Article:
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# How is math used in football? World cup math

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 1 Introduction 2 United we stand! Tika taka football strategy 3 Eyes on the prize. Goal keeper's one on one 4 How to hit a chip shot? 5 Knowing the enemy! Save thy penalties 6 Goal Posts: To go square or to go round? 7 Does football strategy need data analysts and mathematicians? 8 Soccer ball tessellation 9 Conclusion 10 FAQs 11 External References

## Introduction

"You sight the player advancing towards the goal, clearly trying to score. But the goalkeeper doesn't stand his ground. He runs towards the player instead of staying on the post.

Why would he do that?"

Football is often referred to as “O jogo bonito”, Portuguese for ‘The beautiful game’–  a nickname popularized by the Brazilian great, Pelé. And rightly so.

Just like any other beautiful movement, it requires rhythm, coordination, and balance. And at the same time, it also requires skill. However, just being a master at tackling, shooting or goalkeeping does not necessarily make you a great player.

Some of the best football players on the field today are also terrific mathematicians, who use maths in football. The instinctive understanding of the concepts of geometry, speed-distance-time, calculus which they utilize isn't determined by the ability to solve equations on a blackboard. And this application itself gives them the edge over other players.

How is math used in football? World cup math-PDF

Ever wondered how football strategy includes maths? Here, delve into how math is used in football with interesting concepts like, how to hit a chip shot? and what is tika taka. Here is a downloadable PDF to explore more.

So, how is math used in soccer?

Here’s the maths in football, the reason behind some of the most common goal and defense football strategy, which lends a method to the madness in this beautiful game.

## United we stand! Tiki-taka football strategy

A great example of real-time use of geometry to create space and beat defenders is the ‘tiki taka’. This is a systematic approach to football founded upon team unity and a comprehensive understanding in the geometry of space on a football field.

### How do players perform Tiki Taka?

The football players try to form triangles all around the pitch to maintain the ball possession, making it difficult for the opponent to obtain the ball and organize their game. Tiki-taka has proven to be very successful as a football strategy.

## Eyes on the prize. Goal keeper's one on one

One of the best examples where football and math go hand in hand is distracting a striker. The goal is to create a larger obstruction to reduce the space available to score, hence lowering the probability of a goal.

Often when a striker is in a one-on-one situation with the goalkeeper, the latter charges towards the striker rapidly to close the space thereby reducing the angle and space available to strike the ball. This is another successful ideology of mathematical football.

## How to hit a chip shot?

One of the most beautiful moves in football is chipping a charging goalkeeper. As the space reduces, the cool minded striker notices the increase in space to score. A 3-dimensional view allows the striker to kick over the charging goalkeeper’s head, and into the goalpost.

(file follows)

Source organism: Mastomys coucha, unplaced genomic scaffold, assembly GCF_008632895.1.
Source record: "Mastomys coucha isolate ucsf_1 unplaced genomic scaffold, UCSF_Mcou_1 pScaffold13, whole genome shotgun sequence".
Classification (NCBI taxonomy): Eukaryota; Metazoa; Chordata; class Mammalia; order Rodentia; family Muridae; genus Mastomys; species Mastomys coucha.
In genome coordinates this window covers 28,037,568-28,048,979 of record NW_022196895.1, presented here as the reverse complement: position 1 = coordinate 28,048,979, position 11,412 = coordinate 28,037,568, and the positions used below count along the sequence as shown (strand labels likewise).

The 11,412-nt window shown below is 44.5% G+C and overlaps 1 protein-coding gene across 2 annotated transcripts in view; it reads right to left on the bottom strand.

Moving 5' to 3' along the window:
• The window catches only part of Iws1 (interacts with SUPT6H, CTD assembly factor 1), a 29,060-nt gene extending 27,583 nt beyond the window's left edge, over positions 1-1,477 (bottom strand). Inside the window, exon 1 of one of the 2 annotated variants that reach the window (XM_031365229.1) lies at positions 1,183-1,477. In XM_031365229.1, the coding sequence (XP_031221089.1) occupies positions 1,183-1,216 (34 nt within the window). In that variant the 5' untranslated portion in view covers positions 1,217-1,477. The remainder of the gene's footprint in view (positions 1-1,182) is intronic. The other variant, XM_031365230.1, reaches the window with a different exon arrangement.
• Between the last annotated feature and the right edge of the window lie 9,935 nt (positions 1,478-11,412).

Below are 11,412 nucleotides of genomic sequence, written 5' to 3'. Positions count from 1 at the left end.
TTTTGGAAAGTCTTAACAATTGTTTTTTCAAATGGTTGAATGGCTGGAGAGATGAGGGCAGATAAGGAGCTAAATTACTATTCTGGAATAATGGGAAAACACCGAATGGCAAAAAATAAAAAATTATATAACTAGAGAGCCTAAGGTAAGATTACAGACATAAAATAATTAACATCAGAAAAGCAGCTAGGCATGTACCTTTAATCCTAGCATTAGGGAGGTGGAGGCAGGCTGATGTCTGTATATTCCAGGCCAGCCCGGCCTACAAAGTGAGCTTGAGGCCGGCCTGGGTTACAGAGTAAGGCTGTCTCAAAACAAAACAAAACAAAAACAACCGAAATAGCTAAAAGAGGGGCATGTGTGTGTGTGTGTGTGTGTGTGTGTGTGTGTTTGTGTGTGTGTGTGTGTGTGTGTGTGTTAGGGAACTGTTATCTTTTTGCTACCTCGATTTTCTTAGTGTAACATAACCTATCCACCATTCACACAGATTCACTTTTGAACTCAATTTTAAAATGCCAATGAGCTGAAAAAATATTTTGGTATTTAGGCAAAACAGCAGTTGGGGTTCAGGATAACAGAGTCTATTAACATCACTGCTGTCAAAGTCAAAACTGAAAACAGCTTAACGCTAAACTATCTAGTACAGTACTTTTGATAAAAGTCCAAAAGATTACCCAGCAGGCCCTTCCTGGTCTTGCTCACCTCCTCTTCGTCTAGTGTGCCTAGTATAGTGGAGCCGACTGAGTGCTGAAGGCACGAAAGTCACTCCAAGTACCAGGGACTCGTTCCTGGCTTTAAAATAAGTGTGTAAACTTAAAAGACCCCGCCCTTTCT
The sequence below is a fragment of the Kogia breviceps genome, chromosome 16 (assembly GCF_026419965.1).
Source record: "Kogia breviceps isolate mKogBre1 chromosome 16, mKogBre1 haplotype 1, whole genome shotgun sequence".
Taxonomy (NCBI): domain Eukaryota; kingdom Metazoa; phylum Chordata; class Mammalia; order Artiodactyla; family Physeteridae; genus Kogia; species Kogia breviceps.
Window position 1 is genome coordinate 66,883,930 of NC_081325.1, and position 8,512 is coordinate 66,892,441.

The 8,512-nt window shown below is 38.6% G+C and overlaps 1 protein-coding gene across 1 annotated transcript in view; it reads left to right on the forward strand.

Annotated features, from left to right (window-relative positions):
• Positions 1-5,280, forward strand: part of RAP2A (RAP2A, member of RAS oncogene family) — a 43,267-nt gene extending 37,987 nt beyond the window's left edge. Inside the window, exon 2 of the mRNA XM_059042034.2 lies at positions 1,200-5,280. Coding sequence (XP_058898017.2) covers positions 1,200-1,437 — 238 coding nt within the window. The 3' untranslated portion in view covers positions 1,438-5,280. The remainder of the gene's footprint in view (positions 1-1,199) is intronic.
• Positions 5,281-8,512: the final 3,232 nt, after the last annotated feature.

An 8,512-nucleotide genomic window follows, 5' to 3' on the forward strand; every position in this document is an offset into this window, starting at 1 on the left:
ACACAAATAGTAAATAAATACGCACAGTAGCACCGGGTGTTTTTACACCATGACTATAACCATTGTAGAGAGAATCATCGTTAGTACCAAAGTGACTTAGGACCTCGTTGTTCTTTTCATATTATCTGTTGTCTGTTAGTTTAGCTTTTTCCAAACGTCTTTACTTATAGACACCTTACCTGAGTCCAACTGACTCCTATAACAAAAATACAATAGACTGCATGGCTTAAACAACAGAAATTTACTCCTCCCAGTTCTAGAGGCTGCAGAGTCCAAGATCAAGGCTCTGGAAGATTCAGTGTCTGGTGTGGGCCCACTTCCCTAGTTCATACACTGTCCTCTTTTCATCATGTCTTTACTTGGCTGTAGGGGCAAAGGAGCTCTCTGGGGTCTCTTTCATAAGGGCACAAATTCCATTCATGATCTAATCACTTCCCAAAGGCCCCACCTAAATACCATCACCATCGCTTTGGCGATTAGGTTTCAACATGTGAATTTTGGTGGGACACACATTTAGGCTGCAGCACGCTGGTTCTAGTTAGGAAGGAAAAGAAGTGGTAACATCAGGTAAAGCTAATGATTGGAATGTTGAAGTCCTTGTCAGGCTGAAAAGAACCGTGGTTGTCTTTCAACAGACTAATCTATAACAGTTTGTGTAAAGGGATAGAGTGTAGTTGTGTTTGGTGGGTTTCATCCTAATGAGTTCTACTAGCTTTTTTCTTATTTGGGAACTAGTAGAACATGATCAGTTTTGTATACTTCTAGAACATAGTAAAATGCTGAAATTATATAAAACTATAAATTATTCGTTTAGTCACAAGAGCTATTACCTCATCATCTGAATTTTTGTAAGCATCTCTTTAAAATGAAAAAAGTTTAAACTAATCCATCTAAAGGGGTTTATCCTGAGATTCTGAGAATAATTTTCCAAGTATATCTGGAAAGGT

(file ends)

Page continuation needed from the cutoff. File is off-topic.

The chip shot, which is quite a player and fan favorite among players, doesn’t require power, rather a deft touch that follows a perfect parabola into the net.

## Knowing the enemy! Save thy penalties

Teams these days are aware of the past penalties taken by players. Most players follow a pattern in their penalty shots and this analysis of the previous shots puts the keeper in a much better situation to predict the next shot.

## Goal Posts: To go square or to go round?

The goalposts we see now are circular and have an elliptical cross-section. The goalposts before 1987 had the square cross-section.

This invariably meant that most of the shots that hit the posts, came out instead of going in which brought unnecessary disappointment to the teams.

## Does football strategy need data analysts and mathematicians?

While football maths was initially used for strategizing the buying and the selling of players, it is now integrated to what it can also do on the tactical analysis of the game.

Believe it or not, almost every football team today has a team of mathematicians or statisticians who help the coach define football strategies based on data. A huge amount of data is collected and analyzed to understand opposing teams game-play, strengths and weaknesses of players to define tactics

For example, if Barcelona’s Messi and Iniesta pass the ball 300 times to each other on average, what kind of advantage can the opposition gain by reducing their total number of passes to 100?

## Soccer ball tessellation

One very obvious example of mathematical football is the shape of the football or soccer ball itself. The most familiar spherical polyhedron is the soccer ball, thought of as a spherical truncated icosahedron.

### What does soccer ball tessellation mean?

The football is made of white hexagon shapes and black pentagon shapes as seen from the image, this is an example of a tessellation figure.

## Conclusion

Football is not just a game but a passion that unites millions of people across the globe. But within this craze are people who truly wish to understand the game beyond the visuals and players involved. For them, understanding the math behind it is vital.

A famous mathematician and Arsenal fan, Professor Marcus Du Sautoy, once said, “Those players who intuitively have a good sense of geometry and calculus, they’re the ones who will have the edge.”

And it's true, you can notice how the players interact and react within the field using any football strategy and that is enough to realize that there is plenty of evidence to prove the existence of maths in football.